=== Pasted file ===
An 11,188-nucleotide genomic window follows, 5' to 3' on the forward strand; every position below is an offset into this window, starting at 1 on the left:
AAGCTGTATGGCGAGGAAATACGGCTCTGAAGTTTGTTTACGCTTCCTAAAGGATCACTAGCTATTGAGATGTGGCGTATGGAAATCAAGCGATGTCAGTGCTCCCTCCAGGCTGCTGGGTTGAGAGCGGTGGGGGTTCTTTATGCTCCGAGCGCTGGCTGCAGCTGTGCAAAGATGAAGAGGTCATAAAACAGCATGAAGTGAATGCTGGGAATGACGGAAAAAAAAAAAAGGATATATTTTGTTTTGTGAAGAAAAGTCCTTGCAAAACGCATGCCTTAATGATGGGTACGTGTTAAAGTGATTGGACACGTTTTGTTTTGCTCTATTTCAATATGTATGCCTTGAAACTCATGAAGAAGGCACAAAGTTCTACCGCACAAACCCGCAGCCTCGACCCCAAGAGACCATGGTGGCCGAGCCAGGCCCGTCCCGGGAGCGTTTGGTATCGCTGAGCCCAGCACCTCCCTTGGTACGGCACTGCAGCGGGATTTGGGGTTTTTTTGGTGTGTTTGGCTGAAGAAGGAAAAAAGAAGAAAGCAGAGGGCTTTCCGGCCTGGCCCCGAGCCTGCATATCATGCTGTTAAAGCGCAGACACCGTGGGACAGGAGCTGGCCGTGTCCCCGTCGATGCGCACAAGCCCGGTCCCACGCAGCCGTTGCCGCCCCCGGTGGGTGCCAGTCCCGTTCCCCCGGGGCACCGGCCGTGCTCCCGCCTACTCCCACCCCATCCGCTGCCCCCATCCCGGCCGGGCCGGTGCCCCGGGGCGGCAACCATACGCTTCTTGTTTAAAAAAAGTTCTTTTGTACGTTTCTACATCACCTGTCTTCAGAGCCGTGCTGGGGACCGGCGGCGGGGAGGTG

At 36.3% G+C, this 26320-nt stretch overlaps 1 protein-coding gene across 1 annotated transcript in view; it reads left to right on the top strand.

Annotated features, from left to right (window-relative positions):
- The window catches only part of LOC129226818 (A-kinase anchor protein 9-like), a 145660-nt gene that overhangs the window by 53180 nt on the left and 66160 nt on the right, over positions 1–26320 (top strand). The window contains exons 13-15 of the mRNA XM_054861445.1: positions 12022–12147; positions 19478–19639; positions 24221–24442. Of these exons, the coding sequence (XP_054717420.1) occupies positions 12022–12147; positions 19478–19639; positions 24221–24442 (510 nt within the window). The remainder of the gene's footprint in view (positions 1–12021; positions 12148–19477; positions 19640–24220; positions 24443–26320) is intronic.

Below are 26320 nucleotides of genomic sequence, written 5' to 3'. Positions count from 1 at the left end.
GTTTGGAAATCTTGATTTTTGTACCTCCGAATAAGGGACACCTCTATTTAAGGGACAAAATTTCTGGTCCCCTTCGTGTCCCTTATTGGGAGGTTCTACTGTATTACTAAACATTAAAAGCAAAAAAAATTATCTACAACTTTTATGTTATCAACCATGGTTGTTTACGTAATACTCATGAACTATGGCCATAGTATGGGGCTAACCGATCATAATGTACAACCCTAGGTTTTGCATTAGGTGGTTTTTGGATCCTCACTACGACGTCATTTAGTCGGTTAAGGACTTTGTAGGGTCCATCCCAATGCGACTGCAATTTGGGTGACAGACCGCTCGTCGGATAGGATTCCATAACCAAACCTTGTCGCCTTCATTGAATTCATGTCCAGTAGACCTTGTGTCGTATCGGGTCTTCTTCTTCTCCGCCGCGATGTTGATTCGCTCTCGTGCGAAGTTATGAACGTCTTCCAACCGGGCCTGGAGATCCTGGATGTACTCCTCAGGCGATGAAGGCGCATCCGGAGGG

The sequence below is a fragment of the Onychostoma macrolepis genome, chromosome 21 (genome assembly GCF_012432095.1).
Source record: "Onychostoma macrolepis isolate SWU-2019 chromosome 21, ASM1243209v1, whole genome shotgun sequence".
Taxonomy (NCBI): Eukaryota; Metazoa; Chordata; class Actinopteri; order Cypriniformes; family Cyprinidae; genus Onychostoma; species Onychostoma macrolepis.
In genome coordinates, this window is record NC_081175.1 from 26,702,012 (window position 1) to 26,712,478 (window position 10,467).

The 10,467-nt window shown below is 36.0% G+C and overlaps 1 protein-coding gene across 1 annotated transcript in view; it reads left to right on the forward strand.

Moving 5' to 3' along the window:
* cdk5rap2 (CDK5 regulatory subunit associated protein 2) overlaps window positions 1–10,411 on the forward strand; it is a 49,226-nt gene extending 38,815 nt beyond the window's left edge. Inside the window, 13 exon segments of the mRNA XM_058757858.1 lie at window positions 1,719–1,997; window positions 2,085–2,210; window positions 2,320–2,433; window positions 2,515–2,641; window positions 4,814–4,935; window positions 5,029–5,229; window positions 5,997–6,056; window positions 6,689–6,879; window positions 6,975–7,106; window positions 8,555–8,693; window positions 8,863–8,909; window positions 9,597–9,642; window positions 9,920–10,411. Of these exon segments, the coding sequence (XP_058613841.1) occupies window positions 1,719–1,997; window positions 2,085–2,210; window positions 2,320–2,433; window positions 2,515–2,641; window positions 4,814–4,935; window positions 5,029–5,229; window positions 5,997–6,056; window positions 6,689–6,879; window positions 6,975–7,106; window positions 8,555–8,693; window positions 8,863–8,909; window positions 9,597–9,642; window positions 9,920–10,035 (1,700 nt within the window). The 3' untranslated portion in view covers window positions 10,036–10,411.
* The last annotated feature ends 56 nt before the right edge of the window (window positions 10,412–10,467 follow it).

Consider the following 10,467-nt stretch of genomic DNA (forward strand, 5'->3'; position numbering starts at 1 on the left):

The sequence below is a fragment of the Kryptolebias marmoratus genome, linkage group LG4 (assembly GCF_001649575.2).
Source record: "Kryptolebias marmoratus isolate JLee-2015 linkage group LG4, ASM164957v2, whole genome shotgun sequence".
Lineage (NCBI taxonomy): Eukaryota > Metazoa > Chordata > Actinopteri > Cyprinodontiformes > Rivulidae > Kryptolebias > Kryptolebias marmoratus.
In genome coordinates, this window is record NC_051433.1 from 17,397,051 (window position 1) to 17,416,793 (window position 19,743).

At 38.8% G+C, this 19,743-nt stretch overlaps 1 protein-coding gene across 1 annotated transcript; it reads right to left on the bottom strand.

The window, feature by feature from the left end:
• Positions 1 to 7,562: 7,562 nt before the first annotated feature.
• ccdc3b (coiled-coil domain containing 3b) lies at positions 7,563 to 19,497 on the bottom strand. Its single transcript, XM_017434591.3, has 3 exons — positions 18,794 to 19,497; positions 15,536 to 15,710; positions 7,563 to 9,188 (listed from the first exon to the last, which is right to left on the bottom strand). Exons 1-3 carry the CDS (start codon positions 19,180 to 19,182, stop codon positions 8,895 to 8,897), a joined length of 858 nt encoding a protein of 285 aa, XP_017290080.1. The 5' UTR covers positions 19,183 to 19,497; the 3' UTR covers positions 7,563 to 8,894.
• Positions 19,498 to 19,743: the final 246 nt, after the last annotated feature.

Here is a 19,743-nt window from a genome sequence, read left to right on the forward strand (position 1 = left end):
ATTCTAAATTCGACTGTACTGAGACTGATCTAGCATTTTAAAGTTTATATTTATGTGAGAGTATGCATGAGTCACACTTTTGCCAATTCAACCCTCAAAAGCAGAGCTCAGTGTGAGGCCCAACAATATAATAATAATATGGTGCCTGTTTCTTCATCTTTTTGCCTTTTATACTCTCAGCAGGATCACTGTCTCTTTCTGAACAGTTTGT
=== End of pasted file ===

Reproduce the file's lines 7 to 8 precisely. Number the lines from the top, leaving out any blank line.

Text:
GTTTGGAAATCTTGATTTTTGTACCTCCGAATAAGGGACACCTCTATTTAAGGGACAAAATTTCTGGTCCCCTTCGTGTCCCTTATTGGGAGGTTCTACTGTATTACTAAACATTAAAAGCAAAAAAAATTATCTACAACTTTTATGTTATCAACCATGGTTGTTTACGTAATACTCATGAACTATGGCCATAGTATGGGGCTAACCGATCATAATGTACAACCCTAGGTTTTGCATTAGGTGGTTTTTGGATCCTCACTACGACGTCATTTAGTCGGTTAAGGACTTTGTAGGGTCCATCCCAATGCGACTGCAATTTGGGTGACAGACCGCTCGTCGGATAGGATTCCATAACCAAACCTTGTCGCCTTCATTGAATTCATGTCCAGTAGACCTTGTGTCGTATCGGGTCTTCTTCTTCTCCGCCGCGATGTTGATTCGCTCTCGTGCGAAGTTATGAACGTCTTCCAACCGGGCCTGGAGATCCTGGATGTACTCCTCAGGCGATGAAGGCGCATCCGGAGGG

The sequence below is a fragment of the Onychostoma macrolepis genome, chromosome 21 (genome assembly GCF_012432095.1).